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REALIZING THE HEAVENLY JERUSALEM

The Academy of Jerusalem Monographs - #3 March 95
by Yitzhak I. Hayut-Man, B.Arch, M.CRP, Ph.D (Cybernetics)


Table Of Contents

1. Introduction
2. The Problem
3. Peace-Making and Human Reconstruction
3.1 Conversation
3.2 Ideological Reorientation and Symbolic Construction
4. Heavenly Jerusalem and the Old-New Zion
4.1 Heavenly Jerusalem and the story of Genesis
4.2 Heavenly Jerusalem and the Kingdom of David
4.3 Heavenly Jerusalem and the Prophets
4.4 Heavenly Jerusalem and the Second Temple
4.5 Heavenly Jerusalem and Christianity
4.6 Heavenly Jerusalem and the Talmud
4.7 Heavenly Jerusalem and Islam
4.8 Heavenly Jerusalem and the Kabbalah
4.9 Heavenly Jerusalem and Shambhala.
4.10 Heavenly Jerusalem and Marxism
4.11 Heavenly Jerusalem in early Modern Zionism.
4.12 The Heavenly Jerusalem, Holism and the Whole Earth
5. The New Heavenly Jerusalem - Heaven, Havannah and Bniyah
6. Heavenly Jerusalem as a Symbol of Future Zionism
6.1 Heavenly Orientation and Aliyah
6.2 (Torah & Shalem) Teaching wholeness - A New Torah from Zion
6.3 (Shalom, Bniyah & Havannah) - Building Bridges to Peace.
6.4 (Bniyah & Ir) - City Building and Urban Living.
6.5 (Hibur & Yahad) Joining Together - Mosaic Patterns
7. Consequent Implications of the symbols
7.1 Teaching Wholeness, City Building, and Urban Living: Designing Civilization
7.2 Building Bridges to Peace & Joining Together: Encouraging Federalism
7.3 City Building, Urban Living & Joining Together: The Earthly Jerusalem
7.4 Yahadut & Teaching Wholeness: Israel and the World
Epilogue
References
Appendix A: Conversation Theory
Appendix B: Herzlian neo-Zionist dramatization
Appendix C: Future Mythology
Appendix D: Hejera Design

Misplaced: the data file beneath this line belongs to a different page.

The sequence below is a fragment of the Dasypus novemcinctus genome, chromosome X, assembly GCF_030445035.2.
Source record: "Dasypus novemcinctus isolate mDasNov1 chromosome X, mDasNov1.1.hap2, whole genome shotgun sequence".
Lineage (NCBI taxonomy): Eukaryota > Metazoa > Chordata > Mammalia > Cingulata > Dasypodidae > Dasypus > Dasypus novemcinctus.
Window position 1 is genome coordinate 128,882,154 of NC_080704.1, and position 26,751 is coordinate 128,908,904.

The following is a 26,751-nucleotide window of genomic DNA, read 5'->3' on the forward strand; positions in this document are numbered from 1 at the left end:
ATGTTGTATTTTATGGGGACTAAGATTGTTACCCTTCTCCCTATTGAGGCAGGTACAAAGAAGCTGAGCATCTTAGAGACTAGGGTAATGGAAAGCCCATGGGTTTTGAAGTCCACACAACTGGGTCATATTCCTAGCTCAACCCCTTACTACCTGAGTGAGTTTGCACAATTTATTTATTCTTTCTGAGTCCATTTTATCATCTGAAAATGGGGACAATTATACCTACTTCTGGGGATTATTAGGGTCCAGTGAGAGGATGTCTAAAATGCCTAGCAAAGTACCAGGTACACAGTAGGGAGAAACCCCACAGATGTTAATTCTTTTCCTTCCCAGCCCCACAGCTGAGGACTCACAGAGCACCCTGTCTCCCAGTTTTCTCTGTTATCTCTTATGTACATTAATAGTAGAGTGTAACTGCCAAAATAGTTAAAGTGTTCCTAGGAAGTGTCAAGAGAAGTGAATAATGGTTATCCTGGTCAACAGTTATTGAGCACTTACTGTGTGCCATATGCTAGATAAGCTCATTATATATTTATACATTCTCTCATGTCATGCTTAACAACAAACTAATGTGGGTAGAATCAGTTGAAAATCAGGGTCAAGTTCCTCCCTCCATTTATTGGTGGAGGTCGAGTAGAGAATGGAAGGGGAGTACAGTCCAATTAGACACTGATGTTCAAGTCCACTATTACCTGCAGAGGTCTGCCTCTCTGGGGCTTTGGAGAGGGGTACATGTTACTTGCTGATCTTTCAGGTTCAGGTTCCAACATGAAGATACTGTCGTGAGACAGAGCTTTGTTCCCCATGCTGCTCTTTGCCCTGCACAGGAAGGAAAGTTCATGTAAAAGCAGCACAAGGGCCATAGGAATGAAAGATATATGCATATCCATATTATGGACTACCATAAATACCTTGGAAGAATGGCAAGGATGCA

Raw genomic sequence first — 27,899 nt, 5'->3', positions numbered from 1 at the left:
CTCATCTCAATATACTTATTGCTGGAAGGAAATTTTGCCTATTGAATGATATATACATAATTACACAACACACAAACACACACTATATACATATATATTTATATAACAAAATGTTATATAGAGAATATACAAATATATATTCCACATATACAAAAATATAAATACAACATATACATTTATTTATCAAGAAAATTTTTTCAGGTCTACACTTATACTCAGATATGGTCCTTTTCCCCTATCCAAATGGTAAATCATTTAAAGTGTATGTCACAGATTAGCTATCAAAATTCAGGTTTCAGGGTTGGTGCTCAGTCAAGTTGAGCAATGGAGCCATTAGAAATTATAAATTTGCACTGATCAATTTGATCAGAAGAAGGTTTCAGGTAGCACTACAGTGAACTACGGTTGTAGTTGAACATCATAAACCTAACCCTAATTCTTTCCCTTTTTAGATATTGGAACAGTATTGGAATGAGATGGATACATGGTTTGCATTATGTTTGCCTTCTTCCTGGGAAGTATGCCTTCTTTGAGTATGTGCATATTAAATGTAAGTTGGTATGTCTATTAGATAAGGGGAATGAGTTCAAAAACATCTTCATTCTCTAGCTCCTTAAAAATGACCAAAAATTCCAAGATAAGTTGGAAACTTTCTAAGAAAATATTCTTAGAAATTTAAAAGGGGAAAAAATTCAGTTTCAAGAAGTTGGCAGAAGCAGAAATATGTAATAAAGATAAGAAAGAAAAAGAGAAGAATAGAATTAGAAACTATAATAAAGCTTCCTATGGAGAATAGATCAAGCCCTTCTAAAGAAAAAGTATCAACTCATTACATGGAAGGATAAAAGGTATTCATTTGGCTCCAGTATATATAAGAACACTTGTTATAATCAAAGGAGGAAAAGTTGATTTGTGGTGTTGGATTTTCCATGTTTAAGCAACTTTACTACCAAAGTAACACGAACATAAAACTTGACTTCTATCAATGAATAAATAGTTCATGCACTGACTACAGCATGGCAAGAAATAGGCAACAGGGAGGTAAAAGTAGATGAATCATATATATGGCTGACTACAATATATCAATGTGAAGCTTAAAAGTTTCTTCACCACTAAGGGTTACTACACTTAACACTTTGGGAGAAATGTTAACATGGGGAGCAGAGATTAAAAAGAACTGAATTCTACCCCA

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7. Consequent Implications of the symbols


Further implications can be derived from the primary meanings of the Heavenly Jerusalem already explored by joining these meanings together and putting them into the context of real-world problems. The following brief illustrations can be expanded in greater detail.


7.1 Teaching Wholeness, City Building, and Urban Living: Designing Civilization

Civilization literally means urban living. Israel, in common with all the contemporary world, suffers from our incapacity to comprehend and master systems that are as complex as cities; therefore the need for cohesive design is very great.

The symbol of the Heavenly Jerusalem suggests social goals that are complex, yet coherent and harmonious. The orientation for achieving this goal is likely to combine the principles of "The New Torah of Zion": attention to urban living and the development of skills akin to the Talmudic excellence in designing complete and coherent ways of life. The mastery of modern planning-arts and a holistic technology for material and behavioral issues would be needed to actualize a "model society" in Israel, attested by its urban environment.


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7.2 Building Bridges to Peace & Joining Together: Encouraging Federalism

Many Israeli political scientists have advocated peace settlement through some federal-type arrangement, but they express concern about the lack of cultural and ideological support for such ideas among either Israelis or Arabs. In the past, many federation and cantonization plans have been aired (including by Ben Avi in the 20's, Ben Gurion in the 30's, and even Shimon Peres in the 70's), but they failed to raise interest and win the support of most Israelis, let alone the Arabs.